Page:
Posted on 07/22/2021 at 09:33 AM by John Lande

The global pandemic forced organizations of all kinds and sizes to change the ways they interact with their employees, customers, and clients.

More than ever, organizations rely on information they receive through digital means, whether by email, websites, or other types of online data collection. This radical shift occurred so quickly that many organizations may not have spent time considering whether this requires a change to the terms and conditions of their online privacy policies and terms of use.

As organizations assess how the pandemic may permanently modify their business practices, it is important that they not forget to review and update their website privacy policy and terms of use. Often organizations collect a variety of data from individuals who visit their sites, including names, email addresses, and background information in the form of cookies deposited on the user’s device.

While collection of this type of non-sensitive personal information is usually not a problem, organizations can unknowingly create a problem if their information collection and sharing practices differ from what their online policies state. In order to prevent confusion and challenges, organizations should update and clarify their terms of use on their websites to make sure they are consistent not only with the organizations’ actual practices, but also data privacy laws that are rapidly proliferating across the United States and the world.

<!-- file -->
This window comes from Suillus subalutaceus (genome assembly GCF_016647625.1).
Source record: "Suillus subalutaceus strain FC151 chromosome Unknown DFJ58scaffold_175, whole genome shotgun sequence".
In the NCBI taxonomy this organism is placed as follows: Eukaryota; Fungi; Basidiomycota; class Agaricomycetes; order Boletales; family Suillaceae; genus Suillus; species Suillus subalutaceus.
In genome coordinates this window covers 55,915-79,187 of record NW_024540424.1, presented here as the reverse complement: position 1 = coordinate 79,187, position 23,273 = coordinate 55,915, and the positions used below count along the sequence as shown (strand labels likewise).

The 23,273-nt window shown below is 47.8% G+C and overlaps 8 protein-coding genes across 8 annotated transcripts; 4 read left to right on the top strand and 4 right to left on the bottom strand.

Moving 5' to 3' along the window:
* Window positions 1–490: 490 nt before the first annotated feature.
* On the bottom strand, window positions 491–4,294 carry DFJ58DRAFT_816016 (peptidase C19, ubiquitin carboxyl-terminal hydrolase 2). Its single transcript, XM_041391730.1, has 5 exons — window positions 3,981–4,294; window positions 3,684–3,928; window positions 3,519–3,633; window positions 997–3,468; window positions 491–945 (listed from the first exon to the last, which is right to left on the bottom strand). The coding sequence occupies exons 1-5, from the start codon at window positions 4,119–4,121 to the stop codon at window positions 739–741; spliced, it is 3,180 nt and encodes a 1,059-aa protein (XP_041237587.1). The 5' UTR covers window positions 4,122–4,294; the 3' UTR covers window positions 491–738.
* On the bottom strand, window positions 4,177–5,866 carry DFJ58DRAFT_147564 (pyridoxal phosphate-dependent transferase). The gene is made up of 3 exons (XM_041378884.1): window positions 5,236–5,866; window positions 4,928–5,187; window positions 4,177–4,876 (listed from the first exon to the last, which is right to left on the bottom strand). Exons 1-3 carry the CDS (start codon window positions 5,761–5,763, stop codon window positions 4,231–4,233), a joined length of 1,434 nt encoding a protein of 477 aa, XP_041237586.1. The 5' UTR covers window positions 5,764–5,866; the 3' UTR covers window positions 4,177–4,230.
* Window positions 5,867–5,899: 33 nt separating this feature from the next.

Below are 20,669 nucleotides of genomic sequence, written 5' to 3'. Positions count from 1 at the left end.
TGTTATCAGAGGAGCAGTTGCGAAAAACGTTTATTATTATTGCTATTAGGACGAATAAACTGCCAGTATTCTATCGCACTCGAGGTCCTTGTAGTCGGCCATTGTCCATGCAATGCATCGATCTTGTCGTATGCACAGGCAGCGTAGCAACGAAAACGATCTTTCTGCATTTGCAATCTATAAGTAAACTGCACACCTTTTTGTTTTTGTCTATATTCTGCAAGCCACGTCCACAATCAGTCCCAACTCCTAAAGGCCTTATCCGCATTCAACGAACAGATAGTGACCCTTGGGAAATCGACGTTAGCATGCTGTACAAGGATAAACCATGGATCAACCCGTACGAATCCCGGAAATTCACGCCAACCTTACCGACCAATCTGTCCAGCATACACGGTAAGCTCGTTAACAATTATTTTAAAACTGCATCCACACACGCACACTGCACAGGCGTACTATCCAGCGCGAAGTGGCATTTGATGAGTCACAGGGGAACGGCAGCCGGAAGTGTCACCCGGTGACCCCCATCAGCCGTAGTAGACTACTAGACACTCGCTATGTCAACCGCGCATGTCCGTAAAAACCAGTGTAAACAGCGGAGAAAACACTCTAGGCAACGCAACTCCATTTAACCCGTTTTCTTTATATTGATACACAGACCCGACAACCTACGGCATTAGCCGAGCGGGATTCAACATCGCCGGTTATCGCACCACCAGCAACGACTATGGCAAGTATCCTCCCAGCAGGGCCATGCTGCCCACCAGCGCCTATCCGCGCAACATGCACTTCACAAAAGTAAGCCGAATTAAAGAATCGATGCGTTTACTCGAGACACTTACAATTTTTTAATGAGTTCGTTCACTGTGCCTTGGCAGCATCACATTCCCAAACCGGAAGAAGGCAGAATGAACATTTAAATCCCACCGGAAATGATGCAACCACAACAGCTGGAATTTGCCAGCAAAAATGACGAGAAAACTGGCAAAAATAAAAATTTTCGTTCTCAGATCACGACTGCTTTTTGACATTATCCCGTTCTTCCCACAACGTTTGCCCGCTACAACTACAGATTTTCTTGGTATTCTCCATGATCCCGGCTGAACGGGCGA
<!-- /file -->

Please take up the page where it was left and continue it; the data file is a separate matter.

We have previously reviewed efforts in Iowa, for example, to enact California-style data privacy legislation. Organizations that operate in multiple states need to be aware of any applicable data privacy requirements in those jurisdictions as well.

The pandemic has and will continue to re-shape business practices. As we continue to adapt to this changed world, it is important to make sure that our policies and representations to potential business partners are consistent with this changed reality.


Shareholder Attorney John Lande is chair of Dickinson Law's Cybersecurity, Data Breach, & Privacy practice group. For more information on his practice, click here


Questions, Contact us today.

Contact Us


The material, whether written or oral (including videos) that is posted on the various blogs of Dickinson Bradshaw is not intended, nor should it be construed or relied upon, as legal advice. The opinions expressed in the various blog posting are those of the individual author, they may not reflect the opinions of the firm.  Your use of the Dickinson Bradshaw blog postings does NOT create an attorney-client relationship between you and Dickinson, Bradshaw, Fowler & Hagen, P.C. or any of its attorneys.  If specific legal information is needed, please retain and consult with an attorney of your own selection.

There are no comments yet.
Add Comment

* Indicates a required field